This guest blog post is by Izzy at Izzy Living. She’s a herbalist and a nutritional therapist with an interest in helping women.
She was one of my clients for a while and in our sessions she would talk about the wonders of herbs and how they could help with all sorts. It’s especially handy in pregnancy when pretty much the only medical thing you’re able to have is paracetamol.
In this post, she talks about perineal tears, so I’ll leave you to read on, plus I’ll include her contact details at the end should you have any further questions.
A common occurrence in childbirth is perineal tearing. As you can imagine, our poor perineum needs to stretch and flex beyond the usual limits to allow for the baby to be born!
And in some women, understandably the perineum will tear during this process or sometimes the perineum will be deliberately cut (an episiotomy) to facilitate the baby coming out!
There are different degrees of tears graded from a small skin-deep tear to one that extends into the rectum.
Unfortunately, repairing a tear can take time and cause significant discomfort. The long-term effects sometimes can include bowel urgency or difficulty controlling bowel movements.
Fortunately, though once the area has healed there are lots of different exercises that can strengthen the anal area and pelvic floor to prevent incontinence!I’ll leave that side for Em to take care of!
Instead, I shall share with you some simple and safe ways to help with the healing of a perineal tear.
Firstly, if you are pregnant then there are a few tricks from the midwives that have been shown to lower the rates of tearing.
Prevention is always better than cure so let’s start here:
- Massaging the perineum throughout the pregnancy with something like olive oil can help bring flexibility to this important area.
- Massage during the birth as well as the application of hot compresses may also help.
- Breathing with urges to push rather than bearing down to push.
- Trying alternative positions such as squatting, standing, lying on the side may reduce tearing.
If you do experience tearing, then do not worry. It is very common and there are natural things that you could try to speed up the healing process.
Plants were typically used by midwives and so we have a strong tradition of using herbs for healing post partum.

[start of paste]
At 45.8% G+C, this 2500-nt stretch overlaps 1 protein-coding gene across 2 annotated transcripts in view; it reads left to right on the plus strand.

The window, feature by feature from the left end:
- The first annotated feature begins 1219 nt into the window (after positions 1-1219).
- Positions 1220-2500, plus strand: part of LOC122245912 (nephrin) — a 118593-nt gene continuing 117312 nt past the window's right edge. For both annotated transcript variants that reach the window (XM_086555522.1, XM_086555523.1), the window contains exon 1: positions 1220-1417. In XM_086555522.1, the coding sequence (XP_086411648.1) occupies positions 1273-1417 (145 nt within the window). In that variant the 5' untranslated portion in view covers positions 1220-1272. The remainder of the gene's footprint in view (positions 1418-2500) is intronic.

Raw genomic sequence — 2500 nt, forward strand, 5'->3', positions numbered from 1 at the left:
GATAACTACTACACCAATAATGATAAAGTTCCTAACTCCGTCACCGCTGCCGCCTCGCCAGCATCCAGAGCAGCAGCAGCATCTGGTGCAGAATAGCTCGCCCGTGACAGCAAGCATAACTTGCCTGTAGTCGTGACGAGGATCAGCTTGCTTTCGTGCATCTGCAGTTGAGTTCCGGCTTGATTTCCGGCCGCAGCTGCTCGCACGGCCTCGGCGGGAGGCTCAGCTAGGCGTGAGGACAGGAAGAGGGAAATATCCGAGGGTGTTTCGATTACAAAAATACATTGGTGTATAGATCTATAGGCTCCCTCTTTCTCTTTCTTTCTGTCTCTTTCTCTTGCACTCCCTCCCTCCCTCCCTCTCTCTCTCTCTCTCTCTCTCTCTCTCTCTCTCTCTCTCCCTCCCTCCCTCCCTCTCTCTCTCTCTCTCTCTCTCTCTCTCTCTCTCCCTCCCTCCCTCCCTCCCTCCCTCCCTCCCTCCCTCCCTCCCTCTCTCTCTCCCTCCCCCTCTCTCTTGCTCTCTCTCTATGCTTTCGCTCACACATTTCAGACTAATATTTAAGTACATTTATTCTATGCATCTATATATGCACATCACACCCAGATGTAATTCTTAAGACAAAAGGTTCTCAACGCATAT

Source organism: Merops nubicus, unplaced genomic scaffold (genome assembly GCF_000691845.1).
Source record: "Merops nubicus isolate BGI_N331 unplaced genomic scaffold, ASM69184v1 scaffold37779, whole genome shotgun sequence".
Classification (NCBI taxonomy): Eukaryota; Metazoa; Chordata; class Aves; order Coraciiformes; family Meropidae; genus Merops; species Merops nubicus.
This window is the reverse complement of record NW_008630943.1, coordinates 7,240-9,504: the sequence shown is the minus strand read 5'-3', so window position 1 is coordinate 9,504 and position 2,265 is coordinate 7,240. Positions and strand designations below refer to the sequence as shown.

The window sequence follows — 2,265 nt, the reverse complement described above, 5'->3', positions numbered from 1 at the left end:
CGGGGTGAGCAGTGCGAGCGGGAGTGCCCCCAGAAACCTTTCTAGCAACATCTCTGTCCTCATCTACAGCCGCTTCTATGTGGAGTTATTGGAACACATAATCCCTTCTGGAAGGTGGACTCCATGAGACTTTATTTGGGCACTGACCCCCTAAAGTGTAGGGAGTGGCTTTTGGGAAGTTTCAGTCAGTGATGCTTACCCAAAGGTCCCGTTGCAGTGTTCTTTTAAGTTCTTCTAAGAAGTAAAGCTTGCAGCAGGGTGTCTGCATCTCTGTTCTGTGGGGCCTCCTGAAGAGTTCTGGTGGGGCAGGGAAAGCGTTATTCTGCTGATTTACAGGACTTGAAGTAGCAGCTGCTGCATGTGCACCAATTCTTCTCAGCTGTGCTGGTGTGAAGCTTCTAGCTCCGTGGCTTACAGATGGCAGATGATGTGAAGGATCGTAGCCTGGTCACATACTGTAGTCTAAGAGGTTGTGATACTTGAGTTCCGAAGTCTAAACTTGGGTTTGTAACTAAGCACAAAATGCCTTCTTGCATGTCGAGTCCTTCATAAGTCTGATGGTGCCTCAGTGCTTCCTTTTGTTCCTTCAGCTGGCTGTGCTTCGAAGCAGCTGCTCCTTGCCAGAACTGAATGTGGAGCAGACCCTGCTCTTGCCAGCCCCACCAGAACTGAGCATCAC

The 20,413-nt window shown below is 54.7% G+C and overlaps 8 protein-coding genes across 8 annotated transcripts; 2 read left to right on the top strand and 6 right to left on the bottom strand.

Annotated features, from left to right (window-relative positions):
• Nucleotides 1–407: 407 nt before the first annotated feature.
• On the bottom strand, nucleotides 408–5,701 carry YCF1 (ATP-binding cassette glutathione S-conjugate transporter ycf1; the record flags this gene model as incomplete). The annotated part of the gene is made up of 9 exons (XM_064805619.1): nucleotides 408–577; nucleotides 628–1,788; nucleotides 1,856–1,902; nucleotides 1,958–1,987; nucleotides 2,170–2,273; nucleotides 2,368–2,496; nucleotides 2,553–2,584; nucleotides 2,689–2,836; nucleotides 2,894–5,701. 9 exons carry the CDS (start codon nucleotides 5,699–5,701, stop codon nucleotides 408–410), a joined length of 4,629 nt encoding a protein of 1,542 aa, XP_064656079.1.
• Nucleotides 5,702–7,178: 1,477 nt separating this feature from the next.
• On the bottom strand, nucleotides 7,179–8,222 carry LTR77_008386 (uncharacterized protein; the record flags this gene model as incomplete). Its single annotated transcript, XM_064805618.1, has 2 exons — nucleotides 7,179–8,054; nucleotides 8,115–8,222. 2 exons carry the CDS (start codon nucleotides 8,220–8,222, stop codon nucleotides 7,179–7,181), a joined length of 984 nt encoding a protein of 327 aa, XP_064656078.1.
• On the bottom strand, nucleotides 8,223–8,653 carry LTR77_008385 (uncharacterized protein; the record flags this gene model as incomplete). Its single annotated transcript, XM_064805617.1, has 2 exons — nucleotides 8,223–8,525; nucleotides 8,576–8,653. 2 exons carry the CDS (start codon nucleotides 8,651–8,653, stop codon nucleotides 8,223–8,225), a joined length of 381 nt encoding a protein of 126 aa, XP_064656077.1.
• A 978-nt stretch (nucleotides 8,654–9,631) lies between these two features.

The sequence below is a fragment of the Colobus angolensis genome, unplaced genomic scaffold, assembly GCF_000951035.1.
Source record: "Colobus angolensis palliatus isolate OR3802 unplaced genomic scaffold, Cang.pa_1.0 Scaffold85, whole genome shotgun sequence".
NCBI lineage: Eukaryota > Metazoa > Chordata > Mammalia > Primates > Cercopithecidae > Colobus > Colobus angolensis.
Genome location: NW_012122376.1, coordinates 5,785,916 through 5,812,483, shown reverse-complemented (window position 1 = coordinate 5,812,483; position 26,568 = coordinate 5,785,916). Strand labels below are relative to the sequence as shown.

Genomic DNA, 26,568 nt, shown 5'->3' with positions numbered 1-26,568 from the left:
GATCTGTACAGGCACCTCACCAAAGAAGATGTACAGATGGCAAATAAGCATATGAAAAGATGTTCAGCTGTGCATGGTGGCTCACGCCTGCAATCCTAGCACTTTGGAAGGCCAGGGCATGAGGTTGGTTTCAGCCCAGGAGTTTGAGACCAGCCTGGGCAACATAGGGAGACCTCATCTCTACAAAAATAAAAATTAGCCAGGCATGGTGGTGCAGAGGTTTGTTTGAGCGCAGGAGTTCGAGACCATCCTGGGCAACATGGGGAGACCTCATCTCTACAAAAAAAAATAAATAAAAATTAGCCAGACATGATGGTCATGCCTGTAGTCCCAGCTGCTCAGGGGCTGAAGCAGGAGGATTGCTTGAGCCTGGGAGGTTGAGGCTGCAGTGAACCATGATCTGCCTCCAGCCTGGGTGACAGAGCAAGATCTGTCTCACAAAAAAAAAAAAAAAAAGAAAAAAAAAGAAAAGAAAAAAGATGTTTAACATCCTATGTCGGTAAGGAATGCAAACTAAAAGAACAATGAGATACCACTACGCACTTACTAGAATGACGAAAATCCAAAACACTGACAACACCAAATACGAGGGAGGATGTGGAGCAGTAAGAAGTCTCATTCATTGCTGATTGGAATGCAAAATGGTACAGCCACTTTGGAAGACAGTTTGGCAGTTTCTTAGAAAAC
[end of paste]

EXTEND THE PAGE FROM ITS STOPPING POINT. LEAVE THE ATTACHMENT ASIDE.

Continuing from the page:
There is even a specific category of herbs called ‘astringents’ that restore tone to the tissue, promote healing and protect from infection. Witch hazel bark is an astringent herb that you might already be familiar with!
Witch hazel which can be applied using a peri-wash or a sitz bath (see below for instructions).
However, there are lots of other herbs you could also try such as:
- Yarrow (Achillea millefolium) – You can find this common weed in any park or field. It is used externally to heal wounds and stop bleeding. Traditionally, known as woundwort, yarrow has a long history of dealing with injuries from the Ancient Romans who would use yarrow for cuts and wounds to soldiers using it on the battlefield as recently as World War I.
- Calendula also known as Marigold (Calendula officinalis) – Calendula is another first aid hero that is excellent for skin healing. Calendula is an anti-inflammatory and wound healer. It also has anti-microbial and anti-fungal activity that can prevent infections.
- Lavender (Lavendula officinalis) – This popular plant has been studied and shown to be effective for relieving pain and healing in women post partum. Lavender is mildly analgesic and antiseptic, and of course, very calming!
- Sage (Salvia officinalis) – Sage is lovely garden herb that can speed the healing of wounds. You can add it to the bath or make a compress by soaking some material in sage tea and applying it to the affected area. Drinking sage tea can also dry up breast milk when you are ready to stop breast feeding.
- Rosemary (Rosmarinus officinalis) – Rosemary is typically associated with improving memory and digestion. However, used topically rosemary is rich in antioxidants and is antibacterial and anti-fungal. It has been studied to speed up wound healing and is highly anti-inflammatory to relieve redness and pain.
- Comfrey (Symphytum officinalis) – Also known as knitbone, comfrey is adept at healing and knitting tissues back together. You will be amazed at how quickly it speeds skin repair. You can make or buy comfrey oil which can be massaged into the skin for suppleness and elasticity.
Aviva Romm in her wonderful book Botanical Medicine for Women’s Health shares this recipe for a herbal bath for when there is tearing, bruising, abrasions or soreness.
I have adapted the quantities slightly and you can experiment with different herbs.
- 10g Comfrey leaf
- 10g Yarrow flower and leaf
- 10g Sage leaf
- 10g Rosemary leaf
- 1 large fresh bulb of garlic
- 100g sea salt
- Peel the garlic cloves and blend in 500ml of lukewarm water. Blend until a milky liquid is obtained and the garlic is pulverised. Strain this liquid.
- Bring 1.5 litres of water to boil and add the different dried herbs then steep for 30 minutes. Strain this and discard the herbs.
- Combine half the garlic milk and half the herbal infusion along with 100g of sea salt to a bath.
- You can use the remaining liquid for another bath.
There are many places you can source dried herbs from to make your own sitz bath or peri-wash. However, I love that you can get rosemary or sage from the supermarket so these are very accessible herbs if you are new to herbal medicine.Th
This is a general guideline recipe you can use for the herbs you want to work with.
How to make a herbal sitz bath for perineal tears:
- Use 50g of dried herb for every litre of water
- Simmer in a pan for 15-30 minutes (flowers and leaves can be simmered for a shorter time than barks or roots)
- Strain off the herbs and pour the water into a shallow basin or pan that you can submerge the perineum in.
- Sit for 15 minutes once a day if you have stitches or more often if you don’t.